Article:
When bond yields (i.e. the return value a bond produces) rise due to changes in the price of a bond, funding mortgages becomes more costly for lenders, causing an increase in their advertised rate to ensure they make a profit. 5-year fixed rate mortgages follow 5 year bond yields, plus a spread set by the banks. Bond yields can change direction based on market sentiment and economic factors like inflation and employment rates. While this won’t change your rate if you’re already locked into a 5 year term, it can change interest rates in 5 year fixed mortgages, generally.
Ultimately, interest rates have an inverse relationship to bonds, which basically means that as money becomes more expensive to borrow (i.e. interest rates go up), bond prices generally fall – and vice versa. Why? Because bonds pay the holder a fixed interest rate that becomes more attractive if interest rates fall. This, in turn, drives up demand and therefore the price of the bond. Conversely, if interest rates go up, investors will no longer see the value of the comparatively lower fixed rate paid by the bond, resulting in lower demand, and declining bond price as a result.
How are bond yields determined?
Bond yield refers to the return value of a government bond over its lifetime. The initial interest rate of a bond is set by the government to incentivize the purchase of bonds. However, when we’re talking about bond yields, the market ultimately determines the yield as an expression of several factors. The simple version of bond yield is to calculate the coupon amount divided by the bond’s price. When we’re talking about the yield of a bond over its lifetime, however, we have to include the face value of the bond, how much it was purchased for, and how long it has until it matures, before we also factor in its coupon amount (i.e. fixed percentage payments received over set time intervals throughout the life of the bond.) This is known as the Yield-to-Maturity of the bond (YTM).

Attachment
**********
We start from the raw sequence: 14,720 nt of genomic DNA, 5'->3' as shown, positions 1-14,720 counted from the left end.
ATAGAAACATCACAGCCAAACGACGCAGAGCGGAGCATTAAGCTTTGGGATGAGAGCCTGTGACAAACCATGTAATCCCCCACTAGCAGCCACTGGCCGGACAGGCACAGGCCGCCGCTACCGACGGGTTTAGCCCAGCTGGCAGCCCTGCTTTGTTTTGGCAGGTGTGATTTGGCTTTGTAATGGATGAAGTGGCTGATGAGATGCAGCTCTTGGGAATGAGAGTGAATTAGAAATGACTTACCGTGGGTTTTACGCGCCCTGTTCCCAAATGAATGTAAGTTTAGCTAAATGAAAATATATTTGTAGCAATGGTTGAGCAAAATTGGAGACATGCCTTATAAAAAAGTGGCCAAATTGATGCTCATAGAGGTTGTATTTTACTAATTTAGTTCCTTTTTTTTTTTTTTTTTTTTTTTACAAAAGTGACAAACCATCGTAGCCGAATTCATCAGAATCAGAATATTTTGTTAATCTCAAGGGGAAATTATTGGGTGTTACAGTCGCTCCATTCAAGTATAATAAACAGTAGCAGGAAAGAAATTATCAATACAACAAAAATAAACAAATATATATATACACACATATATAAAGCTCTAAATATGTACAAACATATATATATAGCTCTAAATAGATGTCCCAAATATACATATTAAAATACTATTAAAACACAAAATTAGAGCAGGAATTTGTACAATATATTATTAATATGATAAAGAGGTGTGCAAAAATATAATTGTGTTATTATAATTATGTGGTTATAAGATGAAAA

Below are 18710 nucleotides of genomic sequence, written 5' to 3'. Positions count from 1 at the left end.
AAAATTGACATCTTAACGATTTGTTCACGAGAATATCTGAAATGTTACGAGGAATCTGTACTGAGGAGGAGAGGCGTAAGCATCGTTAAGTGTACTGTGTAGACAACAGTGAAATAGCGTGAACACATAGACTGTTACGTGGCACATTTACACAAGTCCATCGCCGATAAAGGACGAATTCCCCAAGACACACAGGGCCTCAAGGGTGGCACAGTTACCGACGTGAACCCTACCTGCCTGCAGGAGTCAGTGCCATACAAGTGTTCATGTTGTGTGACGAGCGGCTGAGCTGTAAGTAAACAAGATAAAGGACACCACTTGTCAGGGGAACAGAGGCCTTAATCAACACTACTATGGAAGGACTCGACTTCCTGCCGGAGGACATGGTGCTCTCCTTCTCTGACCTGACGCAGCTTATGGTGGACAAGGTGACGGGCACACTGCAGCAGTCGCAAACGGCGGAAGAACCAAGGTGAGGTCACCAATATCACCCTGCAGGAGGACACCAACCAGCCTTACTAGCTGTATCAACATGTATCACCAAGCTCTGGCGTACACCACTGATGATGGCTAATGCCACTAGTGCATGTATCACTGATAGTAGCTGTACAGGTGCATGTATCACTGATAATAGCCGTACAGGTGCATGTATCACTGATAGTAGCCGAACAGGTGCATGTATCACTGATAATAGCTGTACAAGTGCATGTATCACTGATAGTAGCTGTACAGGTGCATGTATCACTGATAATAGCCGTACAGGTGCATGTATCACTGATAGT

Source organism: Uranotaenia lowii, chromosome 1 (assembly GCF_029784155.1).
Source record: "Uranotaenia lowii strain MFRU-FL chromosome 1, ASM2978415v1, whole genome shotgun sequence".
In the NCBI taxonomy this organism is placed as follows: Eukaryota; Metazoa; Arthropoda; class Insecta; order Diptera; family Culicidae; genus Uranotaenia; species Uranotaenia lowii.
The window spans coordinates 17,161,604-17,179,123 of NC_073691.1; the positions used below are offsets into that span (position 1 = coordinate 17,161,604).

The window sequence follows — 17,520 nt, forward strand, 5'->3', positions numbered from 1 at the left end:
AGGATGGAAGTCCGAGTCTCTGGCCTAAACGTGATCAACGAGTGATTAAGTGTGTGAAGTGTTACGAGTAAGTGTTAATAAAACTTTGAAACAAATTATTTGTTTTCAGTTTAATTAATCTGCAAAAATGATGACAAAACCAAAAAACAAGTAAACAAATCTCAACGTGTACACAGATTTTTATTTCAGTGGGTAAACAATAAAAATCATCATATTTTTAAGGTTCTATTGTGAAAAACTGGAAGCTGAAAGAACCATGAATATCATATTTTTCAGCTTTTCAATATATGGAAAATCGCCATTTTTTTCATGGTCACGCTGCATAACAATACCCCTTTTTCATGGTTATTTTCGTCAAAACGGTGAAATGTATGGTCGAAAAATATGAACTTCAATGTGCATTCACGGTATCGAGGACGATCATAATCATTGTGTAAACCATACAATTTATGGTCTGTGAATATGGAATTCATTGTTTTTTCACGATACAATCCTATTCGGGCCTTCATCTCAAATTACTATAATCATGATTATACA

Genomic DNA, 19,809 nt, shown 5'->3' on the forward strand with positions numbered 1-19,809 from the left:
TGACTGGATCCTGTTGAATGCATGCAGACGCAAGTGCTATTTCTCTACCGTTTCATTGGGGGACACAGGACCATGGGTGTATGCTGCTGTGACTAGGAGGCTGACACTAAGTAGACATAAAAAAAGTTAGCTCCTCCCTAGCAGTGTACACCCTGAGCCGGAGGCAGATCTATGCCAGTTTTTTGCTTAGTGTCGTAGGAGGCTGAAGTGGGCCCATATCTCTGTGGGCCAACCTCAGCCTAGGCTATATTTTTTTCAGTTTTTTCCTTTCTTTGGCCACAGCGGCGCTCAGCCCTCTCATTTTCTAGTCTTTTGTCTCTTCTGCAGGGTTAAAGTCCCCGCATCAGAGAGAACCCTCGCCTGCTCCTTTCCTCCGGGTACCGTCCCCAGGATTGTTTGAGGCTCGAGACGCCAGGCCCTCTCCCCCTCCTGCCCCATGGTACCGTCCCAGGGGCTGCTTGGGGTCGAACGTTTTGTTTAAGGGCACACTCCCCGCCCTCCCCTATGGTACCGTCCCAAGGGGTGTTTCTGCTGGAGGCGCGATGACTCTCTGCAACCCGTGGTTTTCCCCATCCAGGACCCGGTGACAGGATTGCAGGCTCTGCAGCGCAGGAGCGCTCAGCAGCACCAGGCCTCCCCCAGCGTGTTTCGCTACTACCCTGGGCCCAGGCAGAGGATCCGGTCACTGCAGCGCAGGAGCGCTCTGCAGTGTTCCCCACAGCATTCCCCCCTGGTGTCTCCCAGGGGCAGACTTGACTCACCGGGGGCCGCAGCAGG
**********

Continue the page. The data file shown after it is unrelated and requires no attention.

How are Government of Canada Bonds issued?
The government of Canada issues fixed income securities like bonds in certificate form, through securities auctions. Typically, you would be able to purchase government bonds from any major Canadian bank or investment institution, or through a broker. The canadian government issues bonds on an ongoing basis, and will set rates based on current monetary policy.
Should I get a fixed rate mortgage if mortgage rates keep rising?
Since fixed rate mortgages generally follow the bond yield curve, and that curve is starting to increase, it may be a good idea to lock in to a fixed rate mortgage now before they rise any further. Throughout the pandemic, interest rates have shifted to historically low levels, and are now starting to climb slowly. As a general rule of thumb, if you’re ready to get a fixed rate mortgage, it’s always a good idea to lock in to a lower rate when you know rates will likely continue to climb. The best place to start is by exploring the best fixed rate mortgages available in Canada right now, and seeing what you would qualify for.
Bonds are financial instruments governments use to help them raise money to operate. They’re considered low risk and secure investments (when the government is stable), since they pay a fixed rate of return throughout their lifetime, and are repaid in full at their original face value. They are also fairly liquid investments, since they can be bought and sold on secondary markets with relative ease. It’s useful to know how bond yields affect mortgage rates, since the two are closely related.
If you’re a lender, rising rates protect you from the risk involved in lending money. If you’re borrowing money, like a mortgage, however, it helps to lock in to a lower interest rate early, particularly when rates have been consistently low for a long time, and have just started to increase.
If you want to learn more about how to get a mortgage in Canada, speak to one of our trained advisors today.